United States District Court, E.D. Virginia, Norfolk Division
MEMORANDUM OPINION AND ORDER
Raymond A. Jackson United States District Judge.
the Court is Jamiel Edwards' ("Petitioner")
pro se Motion to Vacate, Set Aside, or Correct his
Sentence, pursuant to Title 28, United States Code, Section
2255 ("2255 Motion"). ECF Nos. 71-72. Having
thoroughly reviewed the motions, filings, and records in this
case, the Court finds that this matter is ripe for judicial
determination. For the reasons set forth below,
Petitioner's § 2255 Motion is
FACTUAL AND PROCEDURAL HISTORY
April 20, 2007, a Grand Jury, in the Eastern District of
Virginia, returned a three count Indictment against
Petitioner. ECF No. 1. Count One charged Petitioner with
Possession with Intent to Distribute Cocaine Base, in
violation of 21 U.S.C. §§ 841(a)(1) and (b)(1)(A);
Count Two charged Petitioner with Possession of a Firearm in
Furtherance of Drug Trafficking, in violation of 18 U.S.C.
§ 924(c)(1); and Count Three charged Petitioner with
Felon in Possession of Firearm and Ammunition, in violation
of 18 U.S.C. § 922(g)(1). Id.
pled guilty to Count One of the Indictment on September 25,
2007. ECF No. 16. On March 11, 2008, Petitioner was sentenced
to 240 months on Count One, and 10 years of supervised
release. ECF No. 25.
August 1, 2016, the probation officer filed a petition
stating that Petitioner violated the terms of his supervised
release. ECF No. 48. The Court held a Supervised Release
Violation Hearing ("Supervised Release Hearing") on
February 13, 2017. ECF No. 67. The Court found Petitioner
violated the terms of his supervised release and revoked the
same. Id. The Court sentenced Petitioner to 48
months imprisonment, and imposed a term of supervised release
for 6 years. ECF No. 68.
filed this instant Motion on July 27, 2017. ECF Nos. 71-72.
The Court ordered the United States Attorney to respond to
Petitioner's § 2255 Petition. ECF No. 73. Respondent
filed a response to Petitioner's Motion on September 13,
2017. ECF No. 74. Petitioner filed a reply to
Respondent's response on October 13, 2017. ECF No. 75. On
February 26, 2018, the Court held a hearing on this matter.
ECF No. 81.
STANDARD OF REVIEW AND BURDEN OF PROOF
Section 2255 Generally
petitioner may move the court to vacate, set aside, or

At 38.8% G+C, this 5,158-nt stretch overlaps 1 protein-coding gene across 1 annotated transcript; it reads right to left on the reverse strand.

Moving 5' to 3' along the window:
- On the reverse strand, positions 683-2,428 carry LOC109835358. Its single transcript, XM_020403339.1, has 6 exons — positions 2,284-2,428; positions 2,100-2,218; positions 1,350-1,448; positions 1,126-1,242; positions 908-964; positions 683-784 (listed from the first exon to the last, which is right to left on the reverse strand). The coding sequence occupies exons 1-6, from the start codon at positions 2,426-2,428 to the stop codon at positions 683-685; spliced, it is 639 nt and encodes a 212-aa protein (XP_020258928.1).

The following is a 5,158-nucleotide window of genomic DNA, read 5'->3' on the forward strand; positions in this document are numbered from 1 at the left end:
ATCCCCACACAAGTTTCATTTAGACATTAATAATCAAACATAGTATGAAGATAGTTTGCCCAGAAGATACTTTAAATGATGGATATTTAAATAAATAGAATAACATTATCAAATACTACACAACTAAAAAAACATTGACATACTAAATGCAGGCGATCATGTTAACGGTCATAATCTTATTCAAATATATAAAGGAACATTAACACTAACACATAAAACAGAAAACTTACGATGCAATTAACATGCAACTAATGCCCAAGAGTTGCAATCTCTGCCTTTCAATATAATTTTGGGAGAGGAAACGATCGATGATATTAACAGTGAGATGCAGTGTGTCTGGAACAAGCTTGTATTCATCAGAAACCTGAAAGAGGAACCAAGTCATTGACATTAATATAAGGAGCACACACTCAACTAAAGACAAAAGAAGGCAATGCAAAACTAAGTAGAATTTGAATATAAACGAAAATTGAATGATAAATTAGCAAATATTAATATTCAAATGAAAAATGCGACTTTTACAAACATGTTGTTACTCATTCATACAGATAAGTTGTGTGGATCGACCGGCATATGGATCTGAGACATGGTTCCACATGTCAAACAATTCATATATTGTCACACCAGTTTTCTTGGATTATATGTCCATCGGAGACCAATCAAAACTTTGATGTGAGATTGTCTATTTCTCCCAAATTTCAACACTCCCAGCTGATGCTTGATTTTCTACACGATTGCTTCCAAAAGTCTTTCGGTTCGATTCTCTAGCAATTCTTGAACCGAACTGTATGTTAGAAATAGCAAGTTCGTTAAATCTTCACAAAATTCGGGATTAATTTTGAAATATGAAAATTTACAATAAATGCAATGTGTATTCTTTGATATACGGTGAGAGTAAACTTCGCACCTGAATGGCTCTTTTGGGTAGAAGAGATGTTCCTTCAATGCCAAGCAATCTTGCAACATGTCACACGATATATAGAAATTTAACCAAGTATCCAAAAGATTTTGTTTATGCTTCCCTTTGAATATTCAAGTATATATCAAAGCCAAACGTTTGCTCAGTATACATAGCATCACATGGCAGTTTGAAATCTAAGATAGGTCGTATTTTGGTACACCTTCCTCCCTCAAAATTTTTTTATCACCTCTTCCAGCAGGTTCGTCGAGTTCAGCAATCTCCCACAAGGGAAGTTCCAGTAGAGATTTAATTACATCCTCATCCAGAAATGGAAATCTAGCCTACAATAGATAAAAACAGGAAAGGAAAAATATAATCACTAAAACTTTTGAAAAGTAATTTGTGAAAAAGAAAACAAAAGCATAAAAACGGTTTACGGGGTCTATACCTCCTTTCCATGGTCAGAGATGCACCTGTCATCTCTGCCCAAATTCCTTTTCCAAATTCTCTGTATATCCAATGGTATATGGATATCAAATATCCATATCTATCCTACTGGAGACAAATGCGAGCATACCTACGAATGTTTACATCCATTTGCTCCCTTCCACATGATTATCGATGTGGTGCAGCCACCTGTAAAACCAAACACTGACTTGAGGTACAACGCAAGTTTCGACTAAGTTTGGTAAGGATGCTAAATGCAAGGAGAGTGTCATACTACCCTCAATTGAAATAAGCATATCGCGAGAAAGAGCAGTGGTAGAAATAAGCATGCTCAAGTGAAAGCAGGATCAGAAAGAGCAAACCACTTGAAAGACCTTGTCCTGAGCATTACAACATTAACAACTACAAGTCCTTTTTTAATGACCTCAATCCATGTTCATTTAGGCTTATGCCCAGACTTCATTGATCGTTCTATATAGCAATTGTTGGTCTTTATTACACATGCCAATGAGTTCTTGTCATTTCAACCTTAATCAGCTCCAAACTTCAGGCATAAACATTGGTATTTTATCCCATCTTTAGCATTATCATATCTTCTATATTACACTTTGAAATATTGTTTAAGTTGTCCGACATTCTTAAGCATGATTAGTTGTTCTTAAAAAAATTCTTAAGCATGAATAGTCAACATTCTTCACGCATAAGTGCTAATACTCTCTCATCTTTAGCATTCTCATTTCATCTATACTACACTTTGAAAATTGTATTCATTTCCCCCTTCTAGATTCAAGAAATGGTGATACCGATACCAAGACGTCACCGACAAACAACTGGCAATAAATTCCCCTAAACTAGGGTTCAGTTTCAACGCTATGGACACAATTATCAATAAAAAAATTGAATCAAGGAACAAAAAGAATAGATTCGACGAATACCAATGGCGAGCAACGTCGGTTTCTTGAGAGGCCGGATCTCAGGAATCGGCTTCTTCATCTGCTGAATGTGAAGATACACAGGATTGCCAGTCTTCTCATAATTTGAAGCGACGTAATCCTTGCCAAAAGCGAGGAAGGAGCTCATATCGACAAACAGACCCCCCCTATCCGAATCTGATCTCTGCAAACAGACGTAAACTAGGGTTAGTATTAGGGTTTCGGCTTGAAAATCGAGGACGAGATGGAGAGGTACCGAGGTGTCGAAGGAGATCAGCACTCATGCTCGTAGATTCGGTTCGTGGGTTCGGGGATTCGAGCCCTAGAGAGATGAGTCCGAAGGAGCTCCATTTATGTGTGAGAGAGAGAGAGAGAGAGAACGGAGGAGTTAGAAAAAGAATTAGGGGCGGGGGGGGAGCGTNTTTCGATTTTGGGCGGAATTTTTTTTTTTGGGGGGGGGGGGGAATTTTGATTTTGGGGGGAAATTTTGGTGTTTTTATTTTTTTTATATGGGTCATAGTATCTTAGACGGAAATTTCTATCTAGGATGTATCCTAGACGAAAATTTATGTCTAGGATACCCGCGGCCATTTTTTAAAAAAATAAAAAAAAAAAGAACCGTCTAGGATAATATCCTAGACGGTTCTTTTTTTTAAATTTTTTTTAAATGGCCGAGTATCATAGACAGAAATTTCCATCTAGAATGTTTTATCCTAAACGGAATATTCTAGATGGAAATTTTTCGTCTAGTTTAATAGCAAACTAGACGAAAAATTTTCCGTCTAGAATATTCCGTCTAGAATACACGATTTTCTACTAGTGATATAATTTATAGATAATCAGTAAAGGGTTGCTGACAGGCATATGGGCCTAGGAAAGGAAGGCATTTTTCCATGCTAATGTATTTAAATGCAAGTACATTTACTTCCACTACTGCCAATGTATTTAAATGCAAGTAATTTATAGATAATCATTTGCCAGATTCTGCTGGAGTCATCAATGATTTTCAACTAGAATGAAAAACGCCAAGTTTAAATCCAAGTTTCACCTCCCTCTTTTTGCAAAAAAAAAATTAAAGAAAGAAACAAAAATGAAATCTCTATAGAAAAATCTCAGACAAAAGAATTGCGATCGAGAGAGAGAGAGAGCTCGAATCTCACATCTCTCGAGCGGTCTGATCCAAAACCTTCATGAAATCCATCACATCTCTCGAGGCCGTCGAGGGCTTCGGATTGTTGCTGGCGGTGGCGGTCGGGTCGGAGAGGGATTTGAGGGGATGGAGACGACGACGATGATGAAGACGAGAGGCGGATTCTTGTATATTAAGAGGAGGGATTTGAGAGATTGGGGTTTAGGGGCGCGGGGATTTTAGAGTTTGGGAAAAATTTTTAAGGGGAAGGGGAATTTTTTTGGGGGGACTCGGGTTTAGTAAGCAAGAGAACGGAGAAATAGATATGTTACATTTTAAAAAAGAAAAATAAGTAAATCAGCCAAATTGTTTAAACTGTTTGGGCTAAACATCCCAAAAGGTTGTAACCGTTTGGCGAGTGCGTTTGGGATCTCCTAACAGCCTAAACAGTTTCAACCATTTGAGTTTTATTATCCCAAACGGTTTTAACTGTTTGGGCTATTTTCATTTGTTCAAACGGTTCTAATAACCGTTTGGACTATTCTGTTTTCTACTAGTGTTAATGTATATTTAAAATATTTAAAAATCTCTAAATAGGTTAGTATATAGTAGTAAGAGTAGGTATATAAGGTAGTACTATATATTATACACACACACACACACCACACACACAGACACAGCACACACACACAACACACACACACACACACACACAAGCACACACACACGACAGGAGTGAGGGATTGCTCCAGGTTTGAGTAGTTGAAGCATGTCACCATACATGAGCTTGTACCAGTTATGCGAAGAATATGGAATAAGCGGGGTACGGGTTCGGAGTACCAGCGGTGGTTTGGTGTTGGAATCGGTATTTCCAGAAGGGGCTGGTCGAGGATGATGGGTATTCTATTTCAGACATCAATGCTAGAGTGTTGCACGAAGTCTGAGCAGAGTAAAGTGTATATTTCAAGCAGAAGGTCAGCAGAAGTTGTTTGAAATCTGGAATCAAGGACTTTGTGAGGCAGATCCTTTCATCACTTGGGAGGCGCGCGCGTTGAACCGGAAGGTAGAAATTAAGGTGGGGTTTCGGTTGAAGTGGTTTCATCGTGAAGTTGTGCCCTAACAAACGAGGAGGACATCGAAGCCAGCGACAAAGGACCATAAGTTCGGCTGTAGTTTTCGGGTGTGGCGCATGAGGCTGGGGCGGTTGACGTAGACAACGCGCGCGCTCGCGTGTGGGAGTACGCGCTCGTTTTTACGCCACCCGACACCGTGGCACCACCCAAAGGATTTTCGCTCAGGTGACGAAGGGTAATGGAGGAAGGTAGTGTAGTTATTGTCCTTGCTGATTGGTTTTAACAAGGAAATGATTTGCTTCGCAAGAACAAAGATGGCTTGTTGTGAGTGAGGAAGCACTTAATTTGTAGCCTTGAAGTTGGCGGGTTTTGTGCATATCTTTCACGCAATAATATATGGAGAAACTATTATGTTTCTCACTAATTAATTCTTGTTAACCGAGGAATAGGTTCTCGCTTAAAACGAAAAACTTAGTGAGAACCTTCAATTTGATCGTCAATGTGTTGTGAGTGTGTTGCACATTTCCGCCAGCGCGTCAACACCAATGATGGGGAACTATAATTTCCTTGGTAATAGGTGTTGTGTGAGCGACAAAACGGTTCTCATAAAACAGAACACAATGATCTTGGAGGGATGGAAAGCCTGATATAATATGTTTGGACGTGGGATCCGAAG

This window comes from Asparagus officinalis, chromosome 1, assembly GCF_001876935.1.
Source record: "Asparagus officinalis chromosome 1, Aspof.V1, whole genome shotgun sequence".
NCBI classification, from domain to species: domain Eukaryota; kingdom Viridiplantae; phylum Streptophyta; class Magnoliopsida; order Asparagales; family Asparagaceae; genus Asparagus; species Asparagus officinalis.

correct his sentence, pursuant to 28 U.S.C. § 2255, in
four instances: (1) the sentence was imposed in violation of
the Constitution or laws of the United States; (2) the
District Court lacked jurisdiction to impose the sentence;
(3) the length of the sentence is in excess of the maximum
authorized by law; and (4) the sentence is otherwise subject
to collateral attack. See 28 U.S.C. § 2255
(1948). "Relief under 28 U.S.C. § 2255 is reserved
for transgressions of constitutional rights and for a narrow
range of injuries that could not have been raised on direct
appeal and would, if condoned, result in a complete
miscarriage of justice." Jones v. United
States, No. 4:09CV76, 2010 WL 451320, at *4 (E.D. Va.
Feb. 8, 2010) (quoting United States v. Vaughn, 955
F.2d 367, 368 (5th Cir. 1992)).
petitioner in federal custody wishes to collaterally attack
his sentence or conviction, the appropriate motion is a
§ 2255 motion. United States v. Winestock, 340
F.3d 200, 203 (4th Cir. 2003). Section 2255 of Title 28 of
the United States Code governs post-conviction relief for
federal prisoners. It provides in pertinent part:
A prisoner in custody under sentence of a court established
by Act of Congress claiming the right to be released upon the
ground that the sentence was imposed in violation of the
Constitution or laws of the United States, or that the court
was without jurisdiction to impose such sentence, or that the
sentence was in excess of the maximum authorized by law, or
is otherwise subject to collateral attack, may move the court
which imposed the sentence to vacate, set aside or correct
28 U.S.C. § 2255.
proceeding to vacate a judgment of conviction, the petitioner
bears the burden of proving his or her claim by a
preponderance of the evidence. Miller v. United
States,261 F.2d 546, 547 (4th Cir. 1958). Additionally,
pro se filers are entitled to more liberal
construction of their pleadings. Gordon v. Leeke,574 F.2d 1147, 1151 (4th Cir. 1978), cert, denied,439 U.S. 970 (1978) (providing that a pro se
petitioner is entitled to have his petition construed
liberally and is held to less stringent standards than an
attorney drafting such a complaint). Furthermore, if the
motion is brought before the judge that presided over the
conviction, the judge may rely upon recollections of previous
events. Blackledge v. Allison,431 U.S. 63, 74 n. 4
(1977); Carvell v. United States,173 F.2d 348,
348-49 (4th Cir. 1949) (stating it is highly desirable that